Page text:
Understanding the legal differences between franchising and licensing
By Michael Seid, Managing Director, MSA Worldwide
On a flight the other day, I struck up a conversation with a fellow traveler, who happened to own a successful lawn care business. Being a consummate entrepreneur, I asked him about his business, and he proceeded to spend the next hour describing for me the world of lawn care.
Somewhere in between his telling me that you should never use your trucks to plow snow in the winter, and the likely cause of grass not growing under my willow tree, I was able to tell him that I was a franchise consultant. He had read my book Franchising for Dummies and now decided to spend the next hour and a half getting as much free franchise consulting advice as possible.
Marvin was an accountant by trade, but had gone into partnership with one of his clients in the lawn care business. New to lawn care, he proceeded to create what he described as a unique marketing campaign that was so successful that other lawn care providers in his area contacted him for advice.
Rather than give his advice away for free, he decided instead to subcontract his extra work to these competitors and split the gross profits. Over time his business continued to expand, but he began to receive complaints from customers about some of the practices his subcontractors used as well as the services they had delivered.
Working with a local writer, he created an operations manual for his business that contained forms, procedures, and standards he expected his subcontractors to follow. At first some of his subcontractors resisted his approach, but over time he was able to convince them that his methods were the best.
Prior to developing the manual, all of his subcontractors had been showing up for work in whatever work clothing they chose to wear, and drove trucks that had each of their individual company names on them. They also used different equipment and chemicals based on their own preferences. In the manual, he now required them to wear a uniform with his company’s name on it and to re-sign their trucks with his brand if they continued to work with him as subcontractors. Additionally, he required all of his subcontractors to use the same chemicals and sources for plants, and also arranged to have them buy the chemicals and other supplies from him at a discount based on his ability to order and store larger quantities. To pay for all of these extra services, he began to charge a monthly fee of $200 on top of the revenue split.
Marvin’s lawyer had recommended that as the next step in growing his company, he should consider developing a franchise system. It is at that point when he purchased my book. He was excited to tell me now that he believed his method of growth was far superior to franchising, since it involved fewer liability issues while also requiring significantly fewer legal fees.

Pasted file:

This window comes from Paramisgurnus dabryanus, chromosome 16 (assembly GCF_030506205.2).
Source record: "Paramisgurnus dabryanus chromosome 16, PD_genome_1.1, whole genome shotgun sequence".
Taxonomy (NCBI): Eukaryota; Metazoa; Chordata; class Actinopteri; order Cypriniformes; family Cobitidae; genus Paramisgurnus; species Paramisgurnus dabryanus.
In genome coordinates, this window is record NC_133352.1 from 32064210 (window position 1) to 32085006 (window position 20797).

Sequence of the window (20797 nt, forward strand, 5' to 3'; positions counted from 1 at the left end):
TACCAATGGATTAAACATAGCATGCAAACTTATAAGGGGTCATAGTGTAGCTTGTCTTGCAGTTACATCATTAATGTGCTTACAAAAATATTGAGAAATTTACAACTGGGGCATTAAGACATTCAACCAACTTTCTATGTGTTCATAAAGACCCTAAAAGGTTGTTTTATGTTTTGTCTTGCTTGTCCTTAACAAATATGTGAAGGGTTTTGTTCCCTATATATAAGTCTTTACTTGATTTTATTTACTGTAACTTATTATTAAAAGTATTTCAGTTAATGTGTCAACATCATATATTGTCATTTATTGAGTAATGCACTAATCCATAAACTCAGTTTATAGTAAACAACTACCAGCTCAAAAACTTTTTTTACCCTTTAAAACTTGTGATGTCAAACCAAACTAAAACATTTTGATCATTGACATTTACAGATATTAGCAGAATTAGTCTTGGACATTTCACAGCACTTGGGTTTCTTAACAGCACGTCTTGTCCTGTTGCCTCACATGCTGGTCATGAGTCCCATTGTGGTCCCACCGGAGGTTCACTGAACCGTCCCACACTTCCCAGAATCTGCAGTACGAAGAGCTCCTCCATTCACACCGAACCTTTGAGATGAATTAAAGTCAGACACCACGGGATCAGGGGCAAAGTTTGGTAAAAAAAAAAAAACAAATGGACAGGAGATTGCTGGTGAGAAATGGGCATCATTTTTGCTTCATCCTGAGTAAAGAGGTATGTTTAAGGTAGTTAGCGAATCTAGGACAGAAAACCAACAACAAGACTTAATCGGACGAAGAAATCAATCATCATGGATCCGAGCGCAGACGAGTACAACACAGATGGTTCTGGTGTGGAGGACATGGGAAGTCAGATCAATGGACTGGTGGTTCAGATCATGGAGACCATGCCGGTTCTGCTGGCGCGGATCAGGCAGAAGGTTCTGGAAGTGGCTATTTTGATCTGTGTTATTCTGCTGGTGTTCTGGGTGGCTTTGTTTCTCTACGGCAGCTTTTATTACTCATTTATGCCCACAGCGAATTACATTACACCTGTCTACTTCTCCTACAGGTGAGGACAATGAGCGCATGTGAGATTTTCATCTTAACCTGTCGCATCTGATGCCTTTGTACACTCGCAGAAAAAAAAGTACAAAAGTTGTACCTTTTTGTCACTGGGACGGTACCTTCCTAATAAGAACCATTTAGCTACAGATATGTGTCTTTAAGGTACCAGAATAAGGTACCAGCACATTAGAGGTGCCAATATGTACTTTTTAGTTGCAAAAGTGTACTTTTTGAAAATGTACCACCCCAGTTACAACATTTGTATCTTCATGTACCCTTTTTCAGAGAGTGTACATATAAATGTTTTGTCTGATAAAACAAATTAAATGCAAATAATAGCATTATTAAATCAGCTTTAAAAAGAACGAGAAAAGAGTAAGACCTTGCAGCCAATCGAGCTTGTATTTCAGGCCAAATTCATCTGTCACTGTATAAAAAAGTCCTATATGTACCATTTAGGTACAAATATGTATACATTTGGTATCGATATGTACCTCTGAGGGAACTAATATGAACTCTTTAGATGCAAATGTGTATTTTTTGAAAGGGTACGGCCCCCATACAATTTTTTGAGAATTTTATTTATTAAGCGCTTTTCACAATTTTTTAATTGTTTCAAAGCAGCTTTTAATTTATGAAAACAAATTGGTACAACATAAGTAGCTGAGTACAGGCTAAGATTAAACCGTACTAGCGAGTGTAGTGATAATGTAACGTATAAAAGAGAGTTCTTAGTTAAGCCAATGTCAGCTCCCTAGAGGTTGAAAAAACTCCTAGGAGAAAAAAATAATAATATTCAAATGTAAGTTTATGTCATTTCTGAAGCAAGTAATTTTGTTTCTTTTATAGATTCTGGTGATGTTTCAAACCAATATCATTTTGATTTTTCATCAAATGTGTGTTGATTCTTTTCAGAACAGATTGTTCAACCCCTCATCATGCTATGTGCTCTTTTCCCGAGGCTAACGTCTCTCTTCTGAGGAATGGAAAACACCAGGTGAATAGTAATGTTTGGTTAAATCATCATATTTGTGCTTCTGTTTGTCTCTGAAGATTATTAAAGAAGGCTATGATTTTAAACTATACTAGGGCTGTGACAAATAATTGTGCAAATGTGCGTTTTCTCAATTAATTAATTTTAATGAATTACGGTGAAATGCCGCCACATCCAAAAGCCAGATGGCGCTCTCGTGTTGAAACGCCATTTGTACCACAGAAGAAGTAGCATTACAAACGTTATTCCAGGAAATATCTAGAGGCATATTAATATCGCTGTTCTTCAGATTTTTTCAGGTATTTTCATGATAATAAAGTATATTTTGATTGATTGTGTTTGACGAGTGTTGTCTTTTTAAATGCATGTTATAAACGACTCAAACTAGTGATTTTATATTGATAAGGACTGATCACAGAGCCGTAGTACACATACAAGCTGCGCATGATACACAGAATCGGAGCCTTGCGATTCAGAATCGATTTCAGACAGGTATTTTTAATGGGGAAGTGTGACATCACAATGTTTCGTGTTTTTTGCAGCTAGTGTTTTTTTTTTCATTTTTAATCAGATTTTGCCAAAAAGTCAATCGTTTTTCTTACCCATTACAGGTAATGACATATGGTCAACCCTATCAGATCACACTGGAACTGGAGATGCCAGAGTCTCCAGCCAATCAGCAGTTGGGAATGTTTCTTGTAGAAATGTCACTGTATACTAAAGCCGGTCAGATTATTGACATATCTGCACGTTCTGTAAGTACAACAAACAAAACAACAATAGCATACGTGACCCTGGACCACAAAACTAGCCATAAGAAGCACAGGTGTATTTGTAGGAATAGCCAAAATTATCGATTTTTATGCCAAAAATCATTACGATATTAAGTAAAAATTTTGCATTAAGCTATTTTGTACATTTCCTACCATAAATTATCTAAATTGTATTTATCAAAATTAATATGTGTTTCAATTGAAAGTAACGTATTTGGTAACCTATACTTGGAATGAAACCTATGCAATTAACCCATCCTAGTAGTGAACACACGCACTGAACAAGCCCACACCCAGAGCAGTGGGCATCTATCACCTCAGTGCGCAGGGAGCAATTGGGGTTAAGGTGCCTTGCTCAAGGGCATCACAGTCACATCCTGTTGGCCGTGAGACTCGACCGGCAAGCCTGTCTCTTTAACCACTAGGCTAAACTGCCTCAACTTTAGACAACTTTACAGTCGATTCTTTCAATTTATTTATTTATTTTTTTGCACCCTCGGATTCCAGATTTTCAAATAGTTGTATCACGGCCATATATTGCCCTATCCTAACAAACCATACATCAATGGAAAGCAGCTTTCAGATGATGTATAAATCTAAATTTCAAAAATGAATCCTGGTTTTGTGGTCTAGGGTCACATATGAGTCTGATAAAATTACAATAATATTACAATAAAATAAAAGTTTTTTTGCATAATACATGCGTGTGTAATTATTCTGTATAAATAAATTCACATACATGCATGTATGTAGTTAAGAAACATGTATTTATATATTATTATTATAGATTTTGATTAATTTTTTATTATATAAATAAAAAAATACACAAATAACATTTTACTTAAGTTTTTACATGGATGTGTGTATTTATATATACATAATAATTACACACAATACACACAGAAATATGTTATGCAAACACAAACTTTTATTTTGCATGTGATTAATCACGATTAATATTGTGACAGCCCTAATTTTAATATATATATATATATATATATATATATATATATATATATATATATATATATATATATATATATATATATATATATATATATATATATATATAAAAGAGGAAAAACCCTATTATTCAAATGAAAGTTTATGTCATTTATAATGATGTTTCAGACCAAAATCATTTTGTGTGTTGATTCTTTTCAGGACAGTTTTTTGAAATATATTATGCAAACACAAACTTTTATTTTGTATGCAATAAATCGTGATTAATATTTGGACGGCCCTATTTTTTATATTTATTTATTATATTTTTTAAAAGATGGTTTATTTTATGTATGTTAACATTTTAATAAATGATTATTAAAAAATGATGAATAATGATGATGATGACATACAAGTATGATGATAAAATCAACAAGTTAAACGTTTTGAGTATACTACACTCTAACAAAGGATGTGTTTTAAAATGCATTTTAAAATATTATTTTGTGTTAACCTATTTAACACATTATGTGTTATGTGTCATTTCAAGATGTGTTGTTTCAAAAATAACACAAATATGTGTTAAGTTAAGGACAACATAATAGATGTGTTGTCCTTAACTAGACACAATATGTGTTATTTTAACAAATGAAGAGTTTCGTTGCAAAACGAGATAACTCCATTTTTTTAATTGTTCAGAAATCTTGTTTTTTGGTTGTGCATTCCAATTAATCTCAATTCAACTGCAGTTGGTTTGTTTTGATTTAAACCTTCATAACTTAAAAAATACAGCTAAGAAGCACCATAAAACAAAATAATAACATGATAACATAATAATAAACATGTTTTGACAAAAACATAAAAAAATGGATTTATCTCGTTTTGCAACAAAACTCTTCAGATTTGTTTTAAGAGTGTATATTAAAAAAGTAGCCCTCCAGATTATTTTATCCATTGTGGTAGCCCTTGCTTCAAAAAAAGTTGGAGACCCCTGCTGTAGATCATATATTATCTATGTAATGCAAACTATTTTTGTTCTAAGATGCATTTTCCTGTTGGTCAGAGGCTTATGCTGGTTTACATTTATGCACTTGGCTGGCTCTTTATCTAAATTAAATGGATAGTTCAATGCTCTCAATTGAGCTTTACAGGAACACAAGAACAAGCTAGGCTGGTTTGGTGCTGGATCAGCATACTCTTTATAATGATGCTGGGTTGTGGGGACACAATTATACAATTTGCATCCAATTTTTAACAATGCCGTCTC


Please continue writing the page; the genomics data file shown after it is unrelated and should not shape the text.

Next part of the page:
He had decided, instead, to license his brand and his system to independent lawn care providers in towns around his area, but did not charge them a franchise fee. Instead, he charged them a single set-up fee of $2,500 and a monthly license fee of $500 for his buying-power services and advice. This way, he explained, he did not have to go through all of the hassles and expense of creating a Franchise Disclosure Document and investing in all of the costs necessary to build the infrastructure needed to support a franchise system. His lawyer told him it was a good alternative to developing a proper franchise system.
As gingerly as I could, I explained to him that he was already a franchisor and his only problem was that he had not done it legally. He resisted my explanation and definition of franchising at first, but finally came to realize that I was right and that he had a problem. I then walked Marvin through the issues of offering rescission to his licensees and how I would recommend he and his lawyer approach the process and the regulators.
Surprisingly, in the age of the Internet and with a library of articles on franchising available for free and books like mine sold in most bookstores, inadvertent franchising is not that uncommon. Franchising, after all, is something most lawyers never deal with, and understanding the differences under the law between franchising and licensing can be confusing. It becomes even more complicated when people think that the only definition of “franchising” they need to meet is the one defined by the Federal Trade Commission, not realizing that several states each have a unique approach to what legally makes someone a franchisor.
Undoing an inadvertent franchise can be complicated and expensive, depending on how happy the “licensees” are and the state they are located in. But if approached correctly, most regulators will understand that mistakes happen and are just happy to have someone tell them before they discover it themselves. While there may be fees and penalties to pay and sometimes the costs can be steep, getting back on track is the right thing to do.
I ended the conversation not certain if Marvin would be changing his approach, but made sure to give him the names of a few reputable franchise lawyers.
The lesson is that it is not sufficient to ask a general practitioner of the law about franchising. Franchising is not a subject covered in depth in most law schools, and is really a craft learned by lawyers and consultants who specialize in the field. Talking to a professional in franchising is critical – either a qualified franchise consultant, or a lawyer who is a member of the ABA Forum on Franchising or the International Franchise Association. Hopefully, Marvin will reach out to one of the lawyers I recommended to him and avoid some major headaches in his future.
~ Michael Seid
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